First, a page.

Tuesday, May 01, 2007

Josh Hancock and John O'Toole: Their Separate Peace

“The Lord deals death and gives life; he casts down to the nether world; he raises us up again."
–I Samuel 2:6

As many of you, at least the sports fans among Fighting Irish Thomas readers, are aware, St. Louis Cardinals pitcher Josh Hancock, 29, was killed in an automobile accident Saturday night. But up until now, none of you know that John O'Toole, our 21-year-old son, was almost killed in a car crash last night, as a driver inexplicably swerved off the road and nearly hit John (who was walking home from the Elmhurst train station) finally smashing through a storefront window.

Both Josh and John were single. While one earned millions of dollars and the other was a college student with but a couple of bucks in his pocket, there were many similarities. Both were pursuing what they truly loved; Josh baseball and John acting. Both were open and outgoing and while neither was particularly devout, both had hopes for the future, on this earth and beyond. Neither was perfect; John often kidded about his weight, gaining 20-25 pounds on his six foot frame during the winter only to lose it all caddying during the hot Midwestern summers. And Josh was actually cut by the Cincinnati Reds for being overweight last spring. But the Reds loss was the Cardinals gain, as Josh lead St. Louis in relief innings pitched, attaining a World Series ring in the process. Just a few days ago, Josh worried his teammates by missing the pre-game warm-ups, only to arrive just before game time, wearing the sheepish grin of a youth who overslept. Meanwhile this morning, John, who understandably couldn't sleep last night, finally dozed off and woke up late; for the first time in years, I drove my self-reliant son to the train station. Yet one lived and one did not ...

"Josh was a guy who went out and played his heart out every single day he stepped on the field. You honor him by doing the same," said Brewer manager Ned Yost, explaining that while cancelling Sunday's Cardinal-Cub game was appropriate, postponing last night's Cardinal-Brewer game would not be. "There's a lot of sadness and grieving," said Cardinal manager Tony La Russa, whose players all wore shoulder patches with Hancock's #32 to commemorate their fallen teammate, "but you have to go on." Ironically, Jeff Suppan, the Brewers starting pitcher Monday night, pitched with Josh last season, winning the MVP of the Cardinals National League Playoff Series in the process. "Jeff was a great teammate," said Suppan, a devout Catholic who serves on the Pontifical Council of Church and Sport (and visited with Pope Benedict this off-season). "I'm not saying it was easy. I just went out and tried to do my best," 'Soup' said after beating the Cards in a masterfully pitched 7-1 complete game. "Of course, we managers always worry about the wins and losses," said Cubs manager Lou Piniella when his Sunday game with the Cards was cancelled, "but when something like this happens, it puts things in perspective rather quickly."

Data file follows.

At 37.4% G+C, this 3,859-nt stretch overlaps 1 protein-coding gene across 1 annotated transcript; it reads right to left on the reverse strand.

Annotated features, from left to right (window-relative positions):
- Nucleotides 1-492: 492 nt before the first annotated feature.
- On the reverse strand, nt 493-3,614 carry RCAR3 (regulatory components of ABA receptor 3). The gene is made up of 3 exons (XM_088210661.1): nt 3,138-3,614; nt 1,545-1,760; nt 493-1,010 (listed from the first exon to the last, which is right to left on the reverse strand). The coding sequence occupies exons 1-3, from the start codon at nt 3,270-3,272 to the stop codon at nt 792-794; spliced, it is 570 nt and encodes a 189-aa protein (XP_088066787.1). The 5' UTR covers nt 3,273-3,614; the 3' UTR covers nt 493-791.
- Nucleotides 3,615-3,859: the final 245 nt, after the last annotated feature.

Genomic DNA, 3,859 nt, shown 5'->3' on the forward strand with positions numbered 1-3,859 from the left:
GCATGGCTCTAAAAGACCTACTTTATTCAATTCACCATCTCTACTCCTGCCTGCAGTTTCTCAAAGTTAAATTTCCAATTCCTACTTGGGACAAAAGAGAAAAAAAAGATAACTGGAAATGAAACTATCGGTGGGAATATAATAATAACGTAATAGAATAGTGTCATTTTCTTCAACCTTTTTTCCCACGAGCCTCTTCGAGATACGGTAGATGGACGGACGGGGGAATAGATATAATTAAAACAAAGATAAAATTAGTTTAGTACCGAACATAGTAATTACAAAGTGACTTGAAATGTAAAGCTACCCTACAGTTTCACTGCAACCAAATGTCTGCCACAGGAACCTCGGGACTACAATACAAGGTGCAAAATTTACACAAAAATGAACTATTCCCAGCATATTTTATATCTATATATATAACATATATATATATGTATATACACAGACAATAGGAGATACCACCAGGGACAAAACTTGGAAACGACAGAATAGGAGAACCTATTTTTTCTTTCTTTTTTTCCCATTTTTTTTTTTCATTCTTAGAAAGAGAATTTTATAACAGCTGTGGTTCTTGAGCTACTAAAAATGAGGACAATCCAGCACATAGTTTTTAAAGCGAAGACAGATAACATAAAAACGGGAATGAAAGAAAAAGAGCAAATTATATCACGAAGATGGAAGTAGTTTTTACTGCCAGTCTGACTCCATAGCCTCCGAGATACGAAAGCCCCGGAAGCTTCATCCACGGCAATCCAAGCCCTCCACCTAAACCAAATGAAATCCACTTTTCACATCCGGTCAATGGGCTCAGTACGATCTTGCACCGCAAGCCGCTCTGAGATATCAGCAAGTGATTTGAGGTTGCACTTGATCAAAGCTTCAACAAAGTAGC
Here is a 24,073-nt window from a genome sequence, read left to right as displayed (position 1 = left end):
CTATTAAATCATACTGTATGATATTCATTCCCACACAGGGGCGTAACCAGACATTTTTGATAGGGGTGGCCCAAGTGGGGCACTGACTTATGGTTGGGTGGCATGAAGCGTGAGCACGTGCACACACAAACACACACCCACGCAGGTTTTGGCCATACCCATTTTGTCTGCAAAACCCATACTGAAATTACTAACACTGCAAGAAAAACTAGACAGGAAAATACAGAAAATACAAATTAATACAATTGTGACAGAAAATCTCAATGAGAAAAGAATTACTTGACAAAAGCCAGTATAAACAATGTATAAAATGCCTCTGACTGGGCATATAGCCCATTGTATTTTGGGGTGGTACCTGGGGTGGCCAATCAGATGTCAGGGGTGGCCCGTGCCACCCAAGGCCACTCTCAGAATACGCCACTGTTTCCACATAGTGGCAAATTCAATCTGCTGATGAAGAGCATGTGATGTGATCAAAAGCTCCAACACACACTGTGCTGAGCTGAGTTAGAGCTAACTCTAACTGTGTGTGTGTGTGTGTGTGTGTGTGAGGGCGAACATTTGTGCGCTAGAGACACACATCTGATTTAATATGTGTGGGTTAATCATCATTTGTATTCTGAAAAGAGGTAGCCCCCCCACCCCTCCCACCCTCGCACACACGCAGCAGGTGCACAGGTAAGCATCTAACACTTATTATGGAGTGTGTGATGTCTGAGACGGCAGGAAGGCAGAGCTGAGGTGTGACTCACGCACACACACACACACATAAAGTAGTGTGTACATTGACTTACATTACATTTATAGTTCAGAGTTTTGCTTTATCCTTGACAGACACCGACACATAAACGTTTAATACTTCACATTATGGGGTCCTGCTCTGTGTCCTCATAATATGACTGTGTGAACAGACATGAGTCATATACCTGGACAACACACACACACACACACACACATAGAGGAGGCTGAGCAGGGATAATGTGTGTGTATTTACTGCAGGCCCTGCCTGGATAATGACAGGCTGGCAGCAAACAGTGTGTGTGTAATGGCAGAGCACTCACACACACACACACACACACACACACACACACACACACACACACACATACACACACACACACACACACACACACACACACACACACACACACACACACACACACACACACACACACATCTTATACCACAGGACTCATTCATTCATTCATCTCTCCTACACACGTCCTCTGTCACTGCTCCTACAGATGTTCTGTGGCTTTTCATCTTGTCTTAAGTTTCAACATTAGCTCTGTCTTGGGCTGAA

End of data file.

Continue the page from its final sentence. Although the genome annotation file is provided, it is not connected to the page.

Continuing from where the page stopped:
Meanwhile, John's dad whose Champions of Faith book sits on the Vatican shelves where the Pontifical Council of Church and Sport meet, still has the awesome task of counseling his lucky, if slightly shaky son. "He's a friend and will always be in my heart," said pitcher Jason Marquis of ex-teammate Hancock, whom he also described as "fun and generous." "My thoughts and prayers are with him ..." Funny, that was almost exactly what I will say to John. The only difference is I can still say it to his face.

Fighting Irish Thomas: Catholicism, Politics, Saints, and Notre Dame

1 comment :

Pristinus Sapienter said...

Was your John's near-murderer 'driving under the influence' as poor Josh was? It is sad how 'DUI' becomes a marker of how we can get so 'LUI'- living under the influence of temptations entertained and even welcomed.

Maybe that is why, while we pray and hope for mercy, we are somewhat astonished at receiving it. We just blind ourselves to our worthiness for God's graces and Sacrifice for mercy, and we find ourselves feeling unworthy when mercy comes (and powerfully!) our way.

May God's abundant mercy find His Way into your lives, always.